The AWM has also digitised the Official History of Australia in the First World War. Researchers can therefore read the 11 volume official history and three volume medical history online.
Victoria’s magnificent Library has given the online researcher, particularly the online Victorian researcher, the greatest possible assistance to help understand the impact of the First World War on the local community.
Some years ago the Library digitised nearly every Victorian suburban and country newspaper for 1914-1918. Researchers who wonder what the people of their hometown, say Euroa, or their suburb, say, Williamstown, were doing during the war have the answer at their fingertips.
The newspapers can be accessed through the State Library’s online catalogue. To do this you must know the individual title you are seeking.
The best way to access the complete listing of these digitised newspapers is to use the National Library of Australia’s Trove search engine. Open Trove, click on the heading ‘digitised newspapers and more’, click on ‘Vic’ and the title of every Victorian newspaper digitised is presented to you. From the Advertiser (Footscray) to the Yea Chronicle there are currently 204 Victorian newspapers from the war years available online.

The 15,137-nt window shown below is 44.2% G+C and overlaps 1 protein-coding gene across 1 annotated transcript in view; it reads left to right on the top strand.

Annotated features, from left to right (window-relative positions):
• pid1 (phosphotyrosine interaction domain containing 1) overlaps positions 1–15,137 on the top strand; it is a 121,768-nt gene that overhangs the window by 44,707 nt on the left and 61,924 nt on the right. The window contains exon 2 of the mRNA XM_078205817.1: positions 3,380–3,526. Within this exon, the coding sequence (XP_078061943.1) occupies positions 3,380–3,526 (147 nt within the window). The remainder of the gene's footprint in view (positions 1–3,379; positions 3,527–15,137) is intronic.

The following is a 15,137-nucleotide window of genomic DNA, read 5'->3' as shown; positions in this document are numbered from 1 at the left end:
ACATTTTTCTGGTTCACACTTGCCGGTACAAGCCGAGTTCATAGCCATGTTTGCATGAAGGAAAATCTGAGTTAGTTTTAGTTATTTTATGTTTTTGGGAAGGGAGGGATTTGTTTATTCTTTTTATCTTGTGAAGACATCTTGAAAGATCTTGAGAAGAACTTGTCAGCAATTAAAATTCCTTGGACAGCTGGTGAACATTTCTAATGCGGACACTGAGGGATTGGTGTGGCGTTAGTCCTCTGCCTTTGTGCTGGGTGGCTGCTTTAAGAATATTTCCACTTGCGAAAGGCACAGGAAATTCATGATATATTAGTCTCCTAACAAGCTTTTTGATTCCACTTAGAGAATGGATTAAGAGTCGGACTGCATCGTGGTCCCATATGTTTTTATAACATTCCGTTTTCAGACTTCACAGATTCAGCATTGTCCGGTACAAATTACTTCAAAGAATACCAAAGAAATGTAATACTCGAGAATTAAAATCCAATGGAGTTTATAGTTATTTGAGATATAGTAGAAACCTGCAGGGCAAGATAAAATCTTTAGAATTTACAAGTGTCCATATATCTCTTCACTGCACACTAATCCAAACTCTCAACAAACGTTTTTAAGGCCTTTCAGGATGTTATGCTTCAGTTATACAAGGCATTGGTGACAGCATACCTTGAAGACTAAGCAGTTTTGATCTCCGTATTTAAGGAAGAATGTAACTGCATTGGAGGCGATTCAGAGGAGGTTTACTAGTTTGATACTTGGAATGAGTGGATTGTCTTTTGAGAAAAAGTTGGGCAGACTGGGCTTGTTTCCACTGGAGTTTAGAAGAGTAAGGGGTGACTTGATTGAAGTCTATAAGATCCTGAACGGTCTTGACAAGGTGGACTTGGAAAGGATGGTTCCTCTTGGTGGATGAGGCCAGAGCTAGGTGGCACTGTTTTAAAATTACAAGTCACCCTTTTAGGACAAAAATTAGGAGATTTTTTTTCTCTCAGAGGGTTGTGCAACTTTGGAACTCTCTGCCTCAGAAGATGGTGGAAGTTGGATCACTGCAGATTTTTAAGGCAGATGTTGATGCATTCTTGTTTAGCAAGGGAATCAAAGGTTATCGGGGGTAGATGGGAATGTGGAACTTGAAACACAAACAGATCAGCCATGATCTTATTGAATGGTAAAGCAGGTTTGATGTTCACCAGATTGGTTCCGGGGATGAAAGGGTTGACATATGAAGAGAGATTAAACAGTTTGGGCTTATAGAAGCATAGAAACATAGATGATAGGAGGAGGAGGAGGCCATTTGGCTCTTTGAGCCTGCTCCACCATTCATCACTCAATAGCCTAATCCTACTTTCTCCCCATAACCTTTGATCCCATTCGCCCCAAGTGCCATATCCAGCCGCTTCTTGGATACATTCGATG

To mark the Anzac Centenary, the Library will add a dedicated WWI display in its Changing Face of Victoria exhibition, which is permanently housed in the Dome Galleries. This special display will contain significant items from the State Collection, such as letters from the front, personal photos and soldiers’ memorabilia. The display will be refreshed annually between 2014 and 2018.
The State Library is also supporting the research and publication of a book written by prominent historian Michael McKernan that explores the lives of Victorians both on the home front and the battlefield. Victoria at war will be published by NewSouth Publishing in association with the Library in August 2014.
Visit these State Library websites for more information on WWI